Warning: This article contains information about physical and emotional abuse that some readers may find upsetting.
“I see where your mum is coming from”.
S’s* words rang in my ears. What my 'best friend' said consolidated how I viewed myself after everything my mother had made me believe over the years. I believed I made everybody’s lives miserable and that I was not and never would be good enough.
This was the conclusion of another one of our tri-quarterly arguments that would result in our eight year on-and-off friendship officially coming to an end. I blocked his number, his social media and went to his house to pick up my belongings that he’d claimed over the summer months. He didn't even come to the door himself to give me my things or talk face-to-face like I was hoping he would, like grown adults should. I didn’t want to fall out with him. Why would I? All I’ve ever wanted was an easy life.
The end of our friendship confirmed a lot of things for me.
Firstly, he brought the worst out of me and it wasn’t good for my mental health. We constantly argued, I said things I regret and he encouraged my bad habits.
But, when we got along, I was reminded of my free-spirited life back home; we went on adventures across the countryside, window-shopped in town because we couldn’t afford to buy anything and just spent time together causing mischief, building dens in plots of forest or exploring abandoned buildings.
When we got along, life in Lincolnshire seemed a lot simpler than it really was and I always looked back on it nostalgically. My friendship with S was a tie to Lincolnshire that made everything rose-tinted. And then I learned about trauma bonding.
Trauma bonding does what it says on the tin— it's a bond to another person, usually toxic, formed through intense, and often traumatic, emotional experiences. When I learned about trauma bonding, I'd already cut off our friendship but I didn’t have a name for how I was feeling. I knew I didn’t want to be friends anymore and, with the residual strength I found in cutting off my mother a month and a half previously, I felt strong enough to make this the last straw.
But on the other hand — and this is when I realised that our friendship was definitely a trauma bond— we’d been through so much together over the last eight years that I felt guilty. I didn’t want to lose our friendship because when it was good, it was really good, and my brain automatically tried to rationalise the bad times. Granted, every relationship has peaks and troughs, but the stability of our friendship was more like being at the top of Mount Everest when it was good and being trapped at the bottom of the Grand Canyon when it was bad. I needed to break the cycle permanently this time.
In hindsight, I’m not surprised I had a friendship like this. People who have experienced child abuse often form these turbulent relationships because chaos is natural to them. I didn’t ask for the chaotic friendship but I couldn’t recognise it because that’s all I’d ever known. And considering the fact that our friendship began at the same time as my mum abusing me at home, it’s no wonder I couldn’t recognise the red flags until now. All the red flags… just looked like flags.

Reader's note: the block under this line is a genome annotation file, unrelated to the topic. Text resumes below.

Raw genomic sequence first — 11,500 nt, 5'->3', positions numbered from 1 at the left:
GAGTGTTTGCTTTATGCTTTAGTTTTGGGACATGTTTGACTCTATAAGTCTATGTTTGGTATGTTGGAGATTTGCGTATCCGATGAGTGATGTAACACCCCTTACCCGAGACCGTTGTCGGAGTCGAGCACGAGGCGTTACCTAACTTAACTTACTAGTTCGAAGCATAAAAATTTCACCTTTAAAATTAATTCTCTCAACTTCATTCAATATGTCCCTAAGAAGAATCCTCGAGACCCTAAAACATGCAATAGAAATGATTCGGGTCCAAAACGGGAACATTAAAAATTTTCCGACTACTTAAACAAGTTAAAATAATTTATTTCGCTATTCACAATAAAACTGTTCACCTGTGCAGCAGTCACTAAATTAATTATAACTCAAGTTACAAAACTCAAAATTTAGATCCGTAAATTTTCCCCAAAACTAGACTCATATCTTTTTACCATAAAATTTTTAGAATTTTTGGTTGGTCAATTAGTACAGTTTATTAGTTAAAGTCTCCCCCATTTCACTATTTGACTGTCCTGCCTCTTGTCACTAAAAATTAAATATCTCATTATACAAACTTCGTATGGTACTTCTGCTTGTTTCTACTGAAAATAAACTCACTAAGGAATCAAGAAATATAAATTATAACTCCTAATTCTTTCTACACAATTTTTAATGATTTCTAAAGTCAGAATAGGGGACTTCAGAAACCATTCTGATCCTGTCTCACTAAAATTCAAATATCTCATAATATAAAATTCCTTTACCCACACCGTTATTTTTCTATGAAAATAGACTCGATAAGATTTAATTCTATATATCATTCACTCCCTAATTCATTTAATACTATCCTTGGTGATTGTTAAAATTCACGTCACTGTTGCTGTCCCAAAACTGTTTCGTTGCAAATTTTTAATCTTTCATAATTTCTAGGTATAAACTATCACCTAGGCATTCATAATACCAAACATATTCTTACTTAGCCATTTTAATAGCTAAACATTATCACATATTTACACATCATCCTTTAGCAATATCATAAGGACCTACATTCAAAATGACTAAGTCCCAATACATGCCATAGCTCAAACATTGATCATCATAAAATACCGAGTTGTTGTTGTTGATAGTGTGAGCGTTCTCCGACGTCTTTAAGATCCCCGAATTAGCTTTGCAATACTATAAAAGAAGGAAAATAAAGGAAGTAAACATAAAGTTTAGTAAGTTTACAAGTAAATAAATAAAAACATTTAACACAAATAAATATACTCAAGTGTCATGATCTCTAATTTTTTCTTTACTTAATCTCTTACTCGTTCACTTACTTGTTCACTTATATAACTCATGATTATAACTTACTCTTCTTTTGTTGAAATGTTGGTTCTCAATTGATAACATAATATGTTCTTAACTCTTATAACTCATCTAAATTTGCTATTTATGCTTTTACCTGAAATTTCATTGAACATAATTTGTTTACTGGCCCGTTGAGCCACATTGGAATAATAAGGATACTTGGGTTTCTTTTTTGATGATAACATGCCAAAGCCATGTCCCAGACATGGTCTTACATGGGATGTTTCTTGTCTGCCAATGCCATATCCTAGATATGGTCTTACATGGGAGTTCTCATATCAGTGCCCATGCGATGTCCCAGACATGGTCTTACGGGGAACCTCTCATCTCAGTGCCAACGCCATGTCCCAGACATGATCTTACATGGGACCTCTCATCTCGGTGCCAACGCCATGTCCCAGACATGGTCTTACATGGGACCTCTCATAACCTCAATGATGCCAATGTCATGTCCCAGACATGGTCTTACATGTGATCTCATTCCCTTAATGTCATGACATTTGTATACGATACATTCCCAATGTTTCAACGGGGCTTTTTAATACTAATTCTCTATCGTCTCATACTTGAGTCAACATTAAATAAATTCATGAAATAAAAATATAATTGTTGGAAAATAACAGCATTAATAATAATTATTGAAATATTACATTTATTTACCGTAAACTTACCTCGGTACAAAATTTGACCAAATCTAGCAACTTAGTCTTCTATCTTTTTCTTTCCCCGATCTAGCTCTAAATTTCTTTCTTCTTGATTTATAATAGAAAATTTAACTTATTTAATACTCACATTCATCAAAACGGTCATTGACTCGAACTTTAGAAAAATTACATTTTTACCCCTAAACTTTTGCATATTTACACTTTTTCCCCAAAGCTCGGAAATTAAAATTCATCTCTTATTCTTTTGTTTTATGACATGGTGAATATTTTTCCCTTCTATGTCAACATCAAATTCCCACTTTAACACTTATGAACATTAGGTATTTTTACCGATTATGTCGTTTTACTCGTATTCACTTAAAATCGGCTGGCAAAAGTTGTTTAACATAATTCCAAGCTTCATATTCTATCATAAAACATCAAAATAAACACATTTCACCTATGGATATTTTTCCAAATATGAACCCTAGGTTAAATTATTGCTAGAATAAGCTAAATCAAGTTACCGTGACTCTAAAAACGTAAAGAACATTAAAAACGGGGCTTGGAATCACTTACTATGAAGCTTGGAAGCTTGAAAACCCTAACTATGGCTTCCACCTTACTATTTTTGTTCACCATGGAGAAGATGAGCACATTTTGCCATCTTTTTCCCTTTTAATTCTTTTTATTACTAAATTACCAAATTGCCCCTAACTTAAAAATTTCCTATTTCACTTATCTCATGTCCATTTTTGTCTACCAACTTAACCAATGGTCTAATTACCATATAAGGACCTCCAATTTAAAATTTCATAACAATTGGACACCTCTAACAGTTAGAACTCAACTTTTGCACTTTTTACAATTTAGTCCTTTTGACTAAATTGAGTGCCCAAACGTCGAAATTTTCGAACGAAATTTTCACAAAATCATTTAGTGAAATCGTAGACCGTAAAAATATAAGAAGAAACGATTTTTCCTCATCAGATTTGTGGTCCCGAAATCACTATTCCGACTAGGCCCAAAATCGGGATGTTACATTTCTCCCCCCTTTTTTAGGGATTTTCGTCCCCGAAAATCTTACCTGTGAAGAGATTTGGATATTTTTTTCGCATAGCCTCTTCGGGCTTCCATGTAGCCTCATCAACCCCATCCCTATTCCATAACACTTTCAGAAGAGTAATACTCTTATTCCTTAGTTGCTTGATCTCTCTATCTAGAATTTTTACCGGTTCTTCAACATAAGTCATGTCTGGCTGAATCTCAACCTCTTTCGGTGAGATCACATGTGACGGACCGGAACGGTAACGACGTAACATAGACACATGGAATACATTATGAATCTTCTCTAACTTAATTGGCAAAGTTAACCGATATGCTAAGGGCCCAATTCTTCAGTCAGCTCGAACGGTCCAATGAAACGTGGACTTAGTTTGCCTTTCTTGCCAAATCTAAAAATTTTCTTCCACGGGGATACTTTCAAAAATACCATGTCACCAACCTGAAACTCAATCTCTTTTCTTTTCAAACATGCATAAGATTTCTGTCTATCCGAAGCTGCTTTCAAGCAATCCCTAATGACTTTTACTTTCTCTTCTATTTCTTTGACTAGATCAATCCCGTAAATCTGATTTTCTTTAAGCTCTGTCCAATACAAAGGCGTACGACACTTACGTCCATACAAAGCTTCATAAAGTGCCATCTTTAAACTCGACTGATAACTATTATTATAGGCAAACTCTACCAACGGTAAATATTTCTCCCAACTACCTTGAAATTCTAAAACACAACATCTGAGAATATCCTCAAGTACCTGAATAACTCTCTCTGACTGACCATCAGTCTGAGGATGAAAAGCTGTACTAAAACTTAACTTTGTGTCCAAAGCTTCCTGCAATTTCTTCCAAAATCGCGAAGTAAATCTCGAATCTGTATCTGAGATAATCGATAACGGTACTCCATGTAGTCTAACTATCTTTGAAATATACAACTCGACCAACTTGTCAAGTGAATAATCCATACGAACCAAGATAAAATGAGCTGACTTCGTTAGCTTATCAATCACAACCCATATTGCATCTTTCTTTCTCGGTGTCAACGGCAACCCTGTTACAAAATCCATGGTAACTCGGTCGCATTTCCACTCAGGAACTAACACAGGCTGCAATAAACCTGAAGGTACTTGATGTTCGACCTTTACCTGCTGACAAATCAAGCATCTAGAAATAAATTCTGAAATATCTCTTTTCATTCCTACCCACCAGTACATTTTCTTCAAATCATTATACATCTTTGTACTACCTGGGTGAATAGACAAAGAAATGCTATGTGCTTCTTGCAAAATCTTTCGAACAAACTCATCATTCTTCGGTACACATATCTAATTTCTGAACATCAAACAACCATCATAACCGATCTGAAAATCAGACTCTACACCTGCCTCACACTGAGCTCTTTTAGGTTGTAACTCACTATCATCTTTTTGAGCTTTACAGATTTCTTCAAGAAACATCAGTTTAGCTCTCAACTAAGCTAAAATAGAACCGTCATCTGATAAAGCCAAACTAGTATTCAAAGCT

The worst part of trauma bonding is that while I’m absolutely furious about what he’s put me through, I still want to see him do well. In the past year or two, I’d helped S organise his return to education, calculating whether he could afford to live with me in Manchester and looking at university courses for him. I’d encouraged him to follow in my footsteps as I knew the amazing opportunities Manchester had to offer.
Leaving Lincolnshire for Manchester changed me on a fundamental level and I wanted my best friend in the whole world to share that success. But, my efforts were thrown back in my face. He didn’t seem to care that all this hard work was done for him.
I wanted to share this story because there are so many people out there experiencing toxic friendships who may not even know it. Our society has normalised arguments instead of encouraging honest, calm discussions about disagreements. If you find that you constantly argue with your friends, if they call you names or use things that they know are hurtful against you, ask yourself, with brutal honesty, why do you allow yourself to be treated like that?
I’m 23 years old next month and I've realised that I allowed myself to be emotionally and physically abused by two people who are meant to be the most important figures in a young person’s life; their mother and their best friend. I wasted eight years of my life when I could have formed much healthier, longstanding friendships. I could have looked for guidance from other parents instead of taking everything on by myself. I could have done more much earlier, and while you have the chance, you should do that, too. In The Art of Letting Go: Part I, I said that love and support come in all shapes and sizes, and I’ve found mine in Manchester and in my partner and their family.
If you have been affected by anything in this article, please contact your GP for professional advice on how to overcome mental health difficulties. I also recommend checking out The Rewired Soul on YouTube, whose mental health videos have often helped me stay on the right track.
*Names have been changed to protect the identities of the people discussed within this article.